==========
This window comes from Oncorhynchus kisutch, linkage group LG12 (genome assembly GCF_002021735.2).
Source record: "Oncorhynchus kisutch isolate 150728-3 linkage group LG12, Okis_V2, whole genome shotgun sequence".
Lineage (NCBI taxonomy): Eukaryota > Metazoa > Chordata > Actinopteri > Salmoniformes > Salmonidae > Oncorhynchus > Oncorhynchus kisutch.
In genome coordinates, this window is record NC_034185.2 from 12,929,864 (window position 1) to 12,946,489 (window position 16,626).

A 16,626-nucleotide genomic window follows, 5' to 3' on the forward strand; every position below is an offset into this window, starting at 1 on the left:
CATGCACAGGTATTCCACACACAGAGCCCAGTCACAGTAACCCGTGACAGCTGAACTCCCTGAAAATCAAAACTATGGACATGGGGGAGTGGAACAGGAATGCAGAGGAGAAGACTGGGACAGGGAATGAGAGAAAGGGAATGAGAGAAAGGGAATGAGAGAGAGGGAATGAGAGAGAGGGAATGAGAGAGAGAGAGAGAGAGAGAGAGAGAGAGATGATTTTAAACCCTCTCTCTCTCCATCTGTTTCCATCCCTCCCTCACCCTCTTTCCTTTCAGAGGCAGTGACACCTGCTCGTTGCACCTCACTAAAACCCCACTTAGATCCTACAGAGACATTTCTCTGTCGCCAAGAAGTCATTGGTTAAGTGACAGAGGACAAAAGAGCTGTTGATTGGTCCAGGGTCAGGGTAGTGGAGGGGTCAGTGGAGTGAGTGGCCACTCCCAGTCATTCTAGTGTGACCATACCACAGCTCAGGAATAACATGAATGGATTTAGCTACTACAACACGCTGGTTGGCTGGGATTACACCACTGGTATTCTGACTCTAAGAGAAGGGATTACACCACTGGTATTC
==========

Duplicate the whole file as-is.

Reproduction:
This window comes from Oncorhynchus kisutch, linkage group LG12 (genome assembly GCF_002021735.2).
Source record: "Oncorhynchus kisutch isolate 150728-3 linkage group LG12, Okis_V2, whole genome shotgun sequence".
Lineage (NCBI taxonomy): Eukaryota > Metazoa > Chordata > Actinopteri > Salmoniformes > Salmonidae > Oncorhynchus > Oncorhynchus kisutch.
In genome coordinates, this window is record NC_034185.2 from 12,929,864 (window position 1) to 12,946,489 (window position 16,626).

A 16,626-nucleotide genomic window follows, 5' to 3' on the forward strand; every position below is an offset into this window, starting at 1 on the left:
CATGCACAGGTATTCCACACACAGAGCCCAGTCACAGTAACCCGTGACAGCTGAACTCCCTGAAAATCAAAACTATGGACATGGGGGAGTGGAACAGGAATGCAGAGGAGAAGACTGGGACAGGGAATGAGAGAAAGGGAATGAGAGAAAGGGAATGAGAGAGAGGGAATGAGAGAGAGGGAATGAGAGAGAGAGAGAGAGAGAGAGAGAGAGAGATGATTTTAAACCCTCTCTCTCTCCATCTGTTTCCATCCCTCCCTCACCCTCTTTCCTTTCAGAGGCAGTGACACCTGCTCGTTGCACCTCACTAAAACCCCACTTAGATCCTACAGAGACATTTCTCTGTCGCCAAGAAGTCATTGGTTAAGTGACAGAGGACAAAAGAGCTGTTGATTGGTCCAGGGTCAGGGTAGTGGAGGGGTCAGTGGAGTGAGTGGCCACTCCCAGTCATTCTAGTGTGACCATACCACAGCTCAGGAATAACATGAATGGATTTAGCTACTACAACACGCTGGTTGGCTGGGATTACACCACTGGTATTCTGACTCTAAGAGAAGGGATTACACCACTGGTATTC